How many times have you listened to a friend sing the praises of Finn (Cory Monteith) or Puck (Mark Salling) and felt like you were in the minority? Do you prefer the underdogs? Maybe you’re partial to the sidekicks or the guest stars. Is your favorite “Glee” hunk not one you would typically find on a binder, a sticker or even a website? Well, you are not alone.
I have never been one to side with the crowd. If a specific character is the most popular or is considered the most attractive (in “Glee”‘s case, the aforementioned Finn or Puck), then you can bet money on the fact that I will not normally agree with the majority. I have always preferred the characters you don’t see as often; sometimes I even prefer the “bad boys”. What is it about us women that we tend to prefer the naughty? We long for the devil-may-care attitude of someone like Puck, who is flunking out of school but (the majority would argue) at least he’s sexy while doing it. We know he’s not someone we could trust to work a full-time job while we raise his children, but our libidos don’t let us think that over.
Finn, on the other hand, is someone we fall for because he’s the “nice” boy; the one that, we are naive enough to believe, prefers our inner beauty to the superficial outer coating. He’s the one we run to when someone like Puck breaks our hearts – the ne’er-do-well dolt with a heart of gold. He may screw up once in a while, like when Quinn (Dianna Agron) has him under her spell yet again, but in the end he chooses us because love conquers all, even sex. We know this is the storybook ending, the softer “happily ever after” that we’re taught to seek out. Yet we know in our cynical hearts that these endings don’t exist. If only we could find different stories to tell our children so that they don’t wallow in despair when fantasy and reality cease to intersect.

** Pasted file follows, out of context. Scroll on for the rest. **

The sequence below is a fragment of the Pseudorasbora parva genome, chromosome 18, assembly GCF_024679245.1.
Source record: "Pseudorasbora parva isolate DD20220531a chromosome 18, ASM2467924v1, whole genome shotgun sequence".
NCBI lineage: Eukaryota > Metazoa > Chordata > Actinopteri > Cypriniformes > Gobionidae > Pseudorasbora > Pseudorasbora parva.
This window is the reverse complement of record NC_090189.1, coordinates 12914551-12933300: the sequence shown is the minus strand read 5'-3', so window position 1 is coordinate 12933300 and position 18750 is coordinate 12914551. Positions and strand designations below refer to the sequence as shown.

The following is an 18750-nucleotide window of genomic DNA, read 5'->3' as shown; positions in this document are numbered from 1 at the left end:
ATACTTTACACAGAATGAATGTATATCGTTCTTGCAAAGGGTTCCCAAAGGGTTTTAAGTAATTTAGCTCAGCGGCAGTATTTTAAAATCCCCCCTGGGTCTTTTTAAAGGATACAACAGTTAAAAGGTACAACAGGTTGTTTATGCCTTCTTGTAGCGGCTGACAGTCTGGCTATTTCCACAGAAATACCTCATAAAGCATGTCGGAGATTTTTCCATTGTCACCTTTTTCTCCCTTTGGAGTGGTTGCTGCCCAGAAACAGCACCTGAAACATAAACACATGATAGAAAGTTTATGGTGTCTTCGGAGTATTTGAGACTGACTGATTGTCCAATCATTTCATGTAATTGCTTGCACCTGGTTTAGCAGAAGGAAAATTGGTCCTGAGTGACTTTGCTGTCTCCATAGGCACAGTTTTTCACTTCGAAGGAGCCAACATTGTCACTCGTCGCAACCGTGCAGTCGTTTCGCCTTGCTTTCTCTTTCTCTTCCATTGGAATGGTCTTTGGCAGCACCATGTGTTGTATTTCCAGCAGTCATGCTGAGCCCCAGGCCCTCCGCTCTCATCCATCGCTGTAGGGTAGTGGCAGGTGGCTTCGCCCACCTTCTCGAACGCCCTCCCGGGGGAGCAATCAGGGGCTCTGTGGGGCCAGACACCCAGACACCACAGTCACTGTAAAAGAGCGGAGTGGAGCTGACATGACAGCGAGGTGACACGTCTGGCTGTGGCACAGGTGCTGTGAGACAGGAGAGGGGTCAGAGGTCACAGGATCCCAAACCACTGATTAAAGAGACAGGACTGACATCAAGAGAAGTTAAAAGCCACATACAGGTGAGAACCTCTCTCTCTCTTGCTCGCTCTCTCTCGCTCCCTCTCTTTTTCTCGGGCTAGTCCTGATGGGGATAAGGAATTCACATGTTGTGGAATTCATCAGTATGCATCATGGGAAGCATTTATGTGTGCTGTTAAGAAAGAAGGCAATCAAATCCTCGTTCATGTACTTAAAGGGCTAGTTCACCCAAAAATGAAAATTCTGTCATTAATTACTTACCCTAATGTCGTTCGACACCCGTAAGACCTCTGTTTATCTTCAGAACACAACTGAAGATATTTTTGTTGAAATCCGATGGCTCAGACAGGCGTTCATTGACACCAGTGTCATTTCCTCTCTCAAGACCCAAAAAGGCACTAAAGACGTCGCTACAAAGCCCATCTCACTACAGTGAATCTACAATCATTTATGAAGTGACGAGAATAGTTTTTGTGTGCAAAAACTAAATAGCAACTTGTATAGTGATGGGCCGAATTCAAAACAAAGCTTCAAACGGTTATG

Then, there’s the rest of us. We are the ones who have been wronged by the Pucks and learned our lessons. We are the ones who have come to realize that push-overs like Finn are just as unhealthy for us as the Pucks out there are. Their lost or sacrificed dreams will catch up to them and their misery will darken the relationship, resulting in its crash and burn years down the line when enough history has been created to make a long-term split even harder. We are the ones who seek out the less typical, the more interesting and the less risky.
This is why characters like Sam (Chord Overstreet), Artie (Kevin McHale) and Mike (Harry Shum, Jr.) are better fits for us girls. Sam has been “around the block”, so to speak, in taking a job as a stripper, yet he also knows what hard times are like since being evicted from his home, so his emotions have inevitably matured due to his misfortune. Artie copes with a physical disability every day, which allows him to appreciate those everyday activities the rest of us take for granted. It is harder to have a long-term relationship, and so it is fair to assume that he would appreciate a lover like no other, treating her like a goddess to keep her in his life.
Mike has also had to grow up faster via standing up to his father to live his dream, a competitive wish that requires harder work to achieve positive results. It takes guts to do this, especially at a young age, so it is safe to say that Mike is probably more mature than someone like Puck, who has gotten away for too long with doing the bare minimum. Someone like Puck realizes too late that he should have been listening to authority all along. Sure, he has a child, an event that would normally change you to your very core, but someone else is raising it. He has no responsibility other than to finish high school, and that doesn’t seem to be working out in his favor either.
To sum up, the two most popular male characters on ‘Glee’ are the least preferential when choosing a mate in the real world. It is interesting that the majority of us would seek out the male personalities that would make us the most unhappy. When you imagine yourself sitting at the kitchen table in your pajamas at an ungodly hour trying to make sense of your finances while inches away from poverty, which man do you imagine would offer to look for a second job? Which man would you be surprised would put his coat on and head out the door? We can understand better the choices we make in reality when we compare them to what we desire in our fantasies.
Pick up season one or season two of “Glee” on Amazon.com.